Staying connected | Possums for Mothers and Babies

Staying connected

Gemma Ossolinski - General Practitioner, Perth WA

Stepping into parenthood is full of uncertainties. In the past couple of months COVID-19 has introduced a new level of uncertainty into our lives. And the challenges of parenthood continue on.

 

The Possums approach draws on the knowledge that infants and children are hungry for sensory experiences. We know that getting out of the house to find that rich sensory & social nourishment is a wonderful way to keep our little ones dialled down.

Yet it seems that every day now we are being advised to distance ourselves from each other more and more. Social distancing and self-isolation have been introduced into our everyday vocabulary. New parents often already feel isolated and anxious, especially in the first few weeks and months after bringing their bub into the world.

 

What is a parent to do?!  

 

My little one is now almost two. He goes stir-crazy after more than a few hours stuck inside. He is developing into a beautifully social little boy and will excitedly take the hand of anyone willing to show them the game of the day- be it building sandcastles or jumping into a puddle. He loves playing with his grandparents.  

I am loathed to prevent him enjoying life to the full, but I feel deeply and critically the urge to protect him and my family, particularly his grandparents. There are two positive messages about COVID-19 that I try to remember when I’m feeling anxious or overwhelmed.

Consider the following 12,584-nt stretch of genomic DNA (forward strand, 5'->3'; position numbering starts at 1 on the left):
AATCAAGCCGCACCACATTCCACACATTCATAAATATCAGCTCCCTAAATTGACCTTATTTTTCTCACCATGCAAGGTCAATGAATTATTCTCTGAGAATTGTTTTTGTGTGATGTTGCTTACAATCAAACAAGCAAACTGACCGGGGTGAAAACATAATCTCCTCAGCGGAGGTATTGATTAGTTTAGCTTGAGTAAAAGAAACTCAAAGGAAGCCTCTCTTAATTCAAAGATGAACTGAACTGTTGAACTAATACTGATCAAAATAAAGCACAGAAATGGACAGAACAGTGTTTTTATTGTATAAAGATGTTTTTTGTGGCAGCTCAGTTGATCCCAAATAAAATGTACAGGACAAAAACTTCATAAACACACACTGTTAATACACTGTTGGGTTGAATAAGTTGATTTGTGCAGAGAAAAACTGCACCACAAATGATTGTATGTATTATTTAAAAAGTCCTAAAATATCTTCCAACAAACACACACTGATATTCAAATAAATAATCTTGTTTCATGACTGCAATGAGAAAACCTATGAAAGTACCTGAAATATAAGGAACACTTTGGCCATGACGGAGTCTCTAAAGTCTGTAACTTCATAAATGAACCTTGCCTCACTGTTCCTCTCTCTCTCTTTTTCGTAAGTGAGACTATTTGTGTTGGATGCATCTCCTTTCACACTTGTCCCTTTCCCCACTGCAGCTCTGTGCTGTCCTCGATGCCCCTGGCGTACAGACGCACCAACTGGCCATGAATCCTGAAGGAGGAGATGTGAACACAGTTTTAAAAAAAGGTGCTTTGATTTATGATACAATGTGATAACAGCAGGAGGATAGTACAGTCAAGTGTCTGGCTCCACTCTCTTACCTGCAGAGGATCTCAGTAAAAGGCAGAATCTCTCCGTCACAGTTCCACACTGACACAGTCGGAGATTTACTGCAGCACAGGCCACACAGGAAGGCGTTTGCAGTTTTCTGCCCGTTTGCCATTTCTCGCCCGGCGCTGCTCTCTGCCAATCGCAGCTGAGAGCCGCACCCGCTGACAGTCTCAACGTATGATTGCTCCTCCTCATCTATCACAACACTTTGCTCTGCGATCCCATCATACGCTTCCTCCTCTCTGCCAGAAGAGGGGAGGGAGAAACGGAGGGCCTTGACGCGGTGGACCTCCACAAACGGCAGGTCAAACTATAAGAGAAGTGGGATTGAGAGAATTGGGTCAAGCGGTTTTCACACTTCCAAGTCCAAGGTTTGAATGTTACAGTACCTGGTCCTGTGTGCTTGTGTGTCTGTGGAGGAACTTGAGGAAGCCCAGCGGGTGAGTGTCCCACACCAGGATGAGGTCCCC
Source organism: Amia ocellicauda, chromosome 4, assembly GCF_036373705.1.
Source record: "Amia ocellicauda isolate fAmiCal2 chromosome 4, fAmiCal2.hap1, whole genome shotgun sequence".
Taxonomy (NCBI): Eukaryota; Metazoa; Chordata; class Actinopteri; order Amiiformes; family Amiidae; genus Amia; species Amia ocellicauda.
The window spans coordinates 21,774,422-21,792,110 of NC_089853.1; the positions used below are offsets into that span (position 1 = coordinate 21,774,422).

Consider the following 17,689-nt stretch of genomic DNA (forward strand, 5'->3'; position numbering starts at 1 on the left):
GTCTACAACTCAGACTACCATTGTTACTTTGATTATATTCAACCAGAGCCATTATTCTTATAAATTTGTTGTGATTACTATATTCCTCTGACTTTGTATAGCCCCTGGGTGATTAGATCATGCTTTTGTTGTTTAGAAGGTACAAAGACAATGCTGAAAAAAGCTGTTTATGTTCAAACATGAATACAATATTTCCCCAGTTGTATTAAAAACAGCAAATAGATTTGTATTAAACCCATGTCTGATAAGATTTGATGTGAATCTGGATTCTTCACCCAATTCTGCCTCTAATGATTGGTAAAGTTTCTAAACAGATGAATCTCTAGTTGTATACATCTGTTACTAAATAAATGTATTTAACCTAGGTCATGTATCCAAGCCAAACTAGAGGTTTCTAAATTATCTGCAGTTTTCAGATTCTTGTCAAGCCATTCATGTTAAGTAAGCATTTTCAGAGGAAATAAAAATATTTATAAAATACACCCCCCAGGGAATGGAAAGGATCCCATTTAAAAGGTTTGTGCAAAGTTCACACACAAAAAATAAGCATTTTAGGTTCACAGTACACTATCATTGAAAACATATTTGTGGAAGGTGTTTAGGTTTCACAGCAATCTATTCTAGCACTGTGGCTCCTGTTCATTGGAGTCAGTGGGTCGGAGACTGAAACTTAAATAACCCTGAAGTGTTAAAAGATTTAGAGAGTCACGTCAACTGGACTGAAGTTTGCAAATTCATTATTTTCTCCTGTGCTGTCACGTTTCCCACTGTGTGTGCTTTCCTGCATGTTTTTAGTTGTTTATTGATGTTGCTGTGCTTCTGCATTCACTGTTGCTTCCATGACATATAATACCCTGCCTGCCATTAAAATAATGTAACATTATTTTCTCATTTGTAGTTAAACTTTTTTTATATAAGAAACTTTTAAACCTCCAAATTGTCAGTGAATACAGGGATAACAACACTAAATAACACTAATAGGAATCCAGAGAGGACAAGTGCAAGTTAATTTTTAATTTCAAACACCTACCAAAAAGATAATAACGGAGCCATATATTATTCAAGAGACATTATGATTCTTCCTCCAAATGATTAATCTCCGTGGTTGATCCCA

First of all, very few cases of COVID-19 are in children, and in those cases the illness is generally mild. The WHO-China Joint Mission statement reports on the role of children in the transmission of COVID-19 within families. Where transmission did occur, it’s felt that it was from an adult to the child, rather than the other way around.  

 

Second of all, in Australia we are blessed with beautiful wide-open spaces to connect with nature. The great outdoors provides wonderful opportunities to sensory nourishment- think walks in parks & gardens, picnics, or driving out to that quiet beach spot you’ve heard about. All of these can be done while respecting social distancing.  

 

There will be times over the coming months when parents and children will be more isolated than usual. Tiny acts of courtesy & kindness are now more critical than ever. We may need to keep our bodies distanced but we can keep our hearts and minds connected.

 

The PIPPS program is one way to keep connected with other parents. PIPPS is an online community of parents in the first year of parenthood. It’s a non-judgemental support base as you explore the choices that work best for you and baby. There’s also a wonderful range of Possum’s resources covering feeding, sleep, baby development and your emotional wellbeing.  

 

Dr Gemma Ossolinski, Perth WA

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